# Fixed Points of a Reflection

This question is about problem 2.C.5 from Allen Hatcher's Topology. The statement of the problem is as follows:

Let $M$ be a closed orientable surface embedded in $\mathbb{R}^3$ in such a way that reflection across a plane $P$ determines a homeomorphism $r:M\rightarrow M$ fixing $M\cap P$, a collection of circles. Is it possible to homotope $r$ to have no fixed points?

Progress I've made so far: The Euler characteristic of set of fixed points (ie $M\cap P$, a disjoint union of copies of $S^1$) is 0, which implies by some previous work (Hatcher 2.C.4) that the Lefshetz number of $r$ is 0. So we can't give a definitive no by using the Lefshetz theorem.

Issues I'm having: This question seems like there's so much room to do things that I'm getting a little freaked out. I think I might be able to do this homotoping by taking $[-\delta,\delta]\times S^1$, then for each circle fixed by $r$ rotating the $S^1$ a bit while fixing the ends- but this seems like the might be problems about actually doing this.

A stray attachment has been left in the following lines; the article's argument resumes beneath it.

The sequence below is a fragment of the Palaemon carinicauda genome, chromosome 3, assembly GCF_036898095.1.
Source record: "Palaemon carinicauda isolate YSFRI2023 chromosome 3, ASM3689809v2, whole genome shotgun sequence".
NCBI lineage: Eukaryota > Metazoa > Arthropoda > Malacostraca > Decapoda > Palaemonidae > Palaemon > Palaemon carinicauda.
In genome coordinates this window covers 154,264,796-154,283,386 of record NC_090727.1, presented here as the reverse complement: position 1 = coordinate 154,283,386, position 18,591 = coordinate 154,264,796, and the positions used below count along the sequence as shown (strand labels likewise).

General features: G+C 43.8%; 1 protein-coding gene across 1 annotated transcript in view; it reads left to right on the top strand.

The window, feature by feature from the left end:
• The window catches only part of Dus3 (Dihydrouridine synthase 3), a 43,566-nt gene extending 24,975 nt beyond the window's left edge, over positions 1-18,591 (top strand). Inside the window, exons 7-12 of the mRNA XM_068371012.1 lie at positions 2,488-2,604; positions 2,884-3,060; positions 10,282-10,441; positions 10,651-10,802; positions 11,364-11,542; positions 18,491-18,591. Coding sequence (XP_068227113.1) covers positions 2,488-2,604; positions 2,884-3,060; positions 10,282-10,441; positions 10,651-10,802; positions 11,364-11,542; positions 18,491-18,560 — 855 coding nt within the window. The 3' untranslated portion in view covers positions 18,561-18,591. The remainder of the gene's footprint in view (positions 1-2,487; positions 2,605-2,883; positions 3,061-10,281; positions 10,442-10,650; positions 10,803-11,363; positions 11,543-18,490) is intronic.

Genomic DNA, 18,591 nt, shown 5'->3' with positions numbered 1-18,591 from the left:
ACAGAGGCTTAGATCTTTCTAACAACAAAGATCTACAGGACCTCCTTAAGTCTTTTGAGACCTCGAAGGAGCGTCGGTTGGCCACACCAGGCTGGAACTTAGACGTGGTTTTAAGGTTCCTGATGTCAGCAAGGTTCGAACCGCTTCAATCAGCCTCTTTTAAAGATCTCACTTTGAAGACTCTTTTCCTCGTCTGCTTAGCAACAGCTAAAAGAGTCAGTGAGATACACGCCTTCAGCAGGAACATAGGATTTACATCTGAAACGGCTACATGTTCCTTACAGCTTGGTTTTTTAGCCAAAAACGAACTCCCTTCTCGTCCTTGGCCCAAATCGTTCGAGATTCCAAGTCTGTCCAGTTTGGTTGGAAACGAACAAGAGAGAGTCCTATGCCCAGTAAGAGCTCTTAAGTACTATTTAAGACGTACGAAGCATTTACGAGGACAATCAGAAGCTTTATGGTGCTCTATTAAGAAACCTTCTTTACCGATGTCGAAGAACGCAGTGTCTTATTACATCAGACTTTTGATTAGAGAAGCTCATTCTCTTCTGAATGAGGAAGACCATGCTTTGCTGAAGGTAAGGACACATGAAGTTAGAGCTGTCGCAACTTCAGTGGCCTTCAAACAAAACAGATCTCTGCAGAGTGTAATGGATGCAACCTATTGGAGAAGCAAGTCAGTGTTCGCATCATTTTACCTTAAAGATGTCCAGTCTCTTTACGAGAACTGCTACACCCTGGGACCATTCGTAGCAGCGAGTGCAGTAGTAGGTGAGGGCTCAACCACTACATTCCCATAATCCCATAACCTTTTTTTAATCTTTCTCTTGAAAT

I'd appreciate any suggestions or comments about the problem or a means of solution.

EDIT: Turns out I can make this work by twisting the collars as described above. Apparently all I needed to do to figure this out was to write about it.

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If you've solved it, please mark it as solved. – Ben Oct 23 '12 at 2:52